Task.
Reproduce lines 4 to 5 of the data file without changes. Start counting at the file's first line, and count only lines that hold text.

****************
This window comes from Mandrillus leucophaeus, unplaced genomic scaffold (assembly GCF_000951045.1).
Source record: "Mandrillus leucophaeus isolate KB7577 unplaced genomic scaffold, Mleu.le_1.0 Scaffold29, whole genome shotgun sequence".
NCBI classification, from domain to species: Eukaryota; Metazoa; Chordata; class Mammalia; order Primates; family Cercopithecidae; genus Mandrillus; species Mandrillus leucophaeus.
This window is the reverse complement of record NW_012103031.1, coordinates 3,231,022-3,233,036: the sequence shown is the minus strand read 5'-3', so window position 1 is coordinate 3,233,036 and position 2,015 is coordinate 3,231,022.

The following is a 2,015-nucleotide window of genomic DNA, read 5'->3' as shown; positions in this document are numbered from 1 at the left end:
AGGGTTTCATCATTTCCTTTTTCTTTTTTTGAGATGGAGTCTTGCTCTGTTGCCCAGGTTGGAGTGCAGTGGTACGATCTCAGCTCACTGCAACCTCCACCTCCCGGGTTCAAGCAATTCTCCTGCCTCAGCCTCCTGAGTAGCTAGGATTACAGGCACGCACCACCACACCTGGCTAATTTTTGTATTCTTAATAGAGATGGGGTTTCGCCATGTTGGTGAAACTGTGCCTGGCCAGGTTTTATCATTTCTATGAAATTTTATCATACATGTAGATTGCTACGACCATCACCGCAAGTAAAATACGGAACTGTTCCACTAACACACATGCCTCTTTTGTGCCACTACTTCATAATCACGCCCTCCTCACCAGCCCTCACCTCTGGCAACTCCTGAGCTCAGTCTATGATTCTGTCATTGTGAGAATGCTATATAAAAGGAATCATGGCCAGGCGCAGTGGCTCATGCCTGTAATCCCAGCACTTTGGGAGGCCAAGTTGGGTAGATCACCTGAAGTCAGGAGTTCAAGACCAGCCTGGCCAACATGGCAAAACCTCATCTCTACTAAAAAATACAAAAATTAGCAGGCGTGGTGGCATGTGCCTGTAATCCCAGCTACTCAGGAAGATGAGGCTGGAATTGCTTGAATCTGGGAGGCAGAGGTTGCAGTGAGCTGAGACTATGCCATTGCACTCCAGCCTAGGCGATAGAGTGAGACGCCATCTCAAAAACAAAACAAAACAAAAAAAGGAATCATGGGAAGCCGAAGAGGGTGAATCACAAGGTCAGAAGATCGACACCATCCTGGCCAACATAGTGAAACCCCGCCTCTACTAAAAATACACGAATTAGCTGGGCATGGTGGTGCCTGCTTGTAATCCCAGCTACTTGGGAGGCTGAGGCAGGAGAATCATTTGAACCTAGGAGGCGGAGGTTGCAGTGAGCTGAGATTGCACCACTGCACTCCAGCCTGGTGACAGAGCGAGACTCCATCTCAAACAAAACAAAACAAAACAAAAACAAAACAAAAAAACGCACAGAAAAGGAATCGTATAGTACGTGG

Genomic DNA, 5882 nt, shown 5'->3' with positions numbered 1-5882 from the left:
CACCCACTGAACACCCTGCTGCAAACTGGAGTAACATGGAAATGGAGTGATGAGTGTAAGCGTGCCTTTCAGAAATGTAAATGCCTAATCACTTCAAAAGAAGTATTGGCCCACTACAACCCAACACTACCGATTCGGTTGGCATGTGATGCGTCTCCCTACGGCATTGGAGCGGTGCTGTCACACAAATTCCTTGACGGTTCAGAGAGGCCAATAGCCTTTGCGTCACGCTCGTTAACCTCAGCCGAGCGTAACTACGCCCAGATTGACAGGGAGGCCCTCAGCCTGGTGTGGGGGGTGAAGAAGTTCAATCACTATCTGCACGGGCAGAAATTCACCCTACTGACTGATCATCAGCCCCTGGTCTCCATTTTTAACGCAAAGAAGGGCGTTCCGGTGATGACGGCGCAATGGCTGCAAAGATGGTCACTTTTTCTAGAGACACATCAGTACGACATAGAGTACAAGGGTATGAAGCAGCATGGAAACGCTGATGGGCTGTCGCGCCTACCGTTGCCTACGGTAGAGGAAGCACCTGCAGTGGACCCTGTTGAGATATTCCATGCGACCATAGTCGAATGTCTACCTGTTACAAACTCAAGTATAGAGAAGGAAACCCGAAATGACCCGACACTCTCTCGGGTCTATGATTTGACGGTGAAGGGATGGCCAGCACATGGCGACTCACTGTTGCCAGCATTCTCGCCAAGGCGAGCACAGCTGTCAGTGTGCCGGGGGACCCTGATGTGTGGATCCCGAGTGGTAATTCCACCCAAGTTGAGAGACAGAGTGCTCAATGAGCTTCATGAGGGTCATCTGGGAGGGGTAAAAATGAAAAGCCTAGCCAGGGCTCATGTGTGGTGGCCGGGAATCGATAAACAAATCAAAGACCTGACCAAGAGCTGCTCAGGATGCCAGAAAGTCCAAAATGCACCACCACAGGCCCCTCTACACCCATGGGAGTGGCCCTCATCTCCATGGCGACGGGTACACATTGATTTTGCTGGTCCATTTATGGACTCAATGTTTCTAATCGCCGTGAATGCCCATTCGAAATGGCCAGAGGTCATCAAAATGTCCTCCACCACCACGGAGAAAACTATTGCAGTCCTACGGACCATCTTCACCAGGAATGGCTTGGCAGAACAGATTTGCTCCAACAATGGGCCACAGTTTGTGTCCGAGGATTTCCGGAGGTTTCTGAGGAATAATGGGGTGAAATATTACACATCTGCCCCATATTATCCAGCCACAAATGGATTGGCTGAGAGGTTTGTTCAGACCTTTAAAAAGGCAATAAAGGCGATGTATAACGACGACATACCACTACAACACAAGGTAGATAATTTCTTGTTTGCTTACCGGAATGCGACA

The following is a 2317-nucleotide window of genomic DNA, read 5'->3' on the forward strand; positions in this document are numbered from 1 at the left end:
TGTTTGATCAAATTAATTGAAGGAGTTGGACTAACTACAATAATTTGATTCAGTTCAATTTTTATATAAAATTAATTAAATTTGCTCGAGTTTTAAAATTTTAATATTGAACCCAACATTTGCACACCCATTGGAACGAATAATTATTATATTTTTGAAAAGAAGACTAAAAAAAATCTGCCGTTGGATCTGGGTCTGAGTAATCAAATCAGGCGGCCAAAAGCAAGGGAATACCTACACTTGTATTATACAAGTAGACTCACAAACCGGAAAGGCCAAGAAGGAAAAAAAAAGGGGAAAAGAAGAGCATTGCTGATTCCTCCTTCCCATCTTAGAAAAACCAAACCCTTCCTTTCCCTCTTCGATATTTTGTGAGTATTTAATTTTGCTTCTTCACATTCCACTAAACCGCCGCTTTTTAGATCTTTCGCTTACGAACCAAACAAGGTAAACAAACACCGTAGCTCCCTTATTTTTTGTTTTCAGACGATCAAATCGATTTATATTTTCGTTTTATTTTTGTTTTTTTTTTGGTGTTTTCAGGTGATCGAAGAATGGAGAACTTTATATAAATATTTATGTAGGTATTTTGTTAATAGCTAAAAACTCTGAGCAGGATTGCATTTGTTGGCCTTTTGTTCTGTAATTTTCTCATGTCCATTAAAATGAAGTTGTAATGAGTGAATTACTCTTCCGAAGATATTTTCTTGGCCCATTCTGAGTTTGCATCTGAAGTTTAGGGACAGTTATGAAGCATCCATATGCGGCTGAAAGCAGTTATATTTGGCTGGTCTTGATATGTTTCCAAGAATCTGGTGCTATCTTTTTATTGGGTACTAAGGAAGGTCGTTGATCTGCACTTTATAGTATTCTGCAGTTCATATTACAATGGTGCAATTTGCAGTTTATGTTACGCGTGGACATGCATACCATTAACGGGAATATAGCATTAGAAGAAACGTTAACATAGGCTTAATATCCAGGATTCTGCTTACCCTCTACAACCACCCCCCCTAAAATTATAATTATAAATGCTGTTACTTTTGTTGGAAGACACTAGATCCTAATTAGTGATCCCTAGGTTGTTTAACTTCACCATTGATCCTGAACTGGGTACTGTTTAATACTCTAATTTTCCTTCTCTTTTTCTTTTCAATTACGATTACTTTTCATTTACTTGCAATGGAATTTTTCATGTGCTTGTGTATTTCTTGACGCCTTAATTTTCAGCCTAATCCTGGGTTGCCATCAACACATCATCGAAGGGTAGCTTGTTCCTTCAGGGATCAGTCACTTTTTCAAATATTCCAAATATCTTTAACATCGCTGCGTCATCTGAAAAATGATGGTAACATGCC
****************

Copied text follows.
This window is the reverse complement of record NW_012103031.1, coordinates 3,231,022-3,233,036: the sequence shown is the minus strand read 5'-3', so window position 1 is coordinate 3,233,036 and position 2,015 is coordinate 3,231,022.

The following is a 2,015-nucleotide window of genomic DNA, read 5'->3' as shown; positions in this document are numbered from 1 at the left end: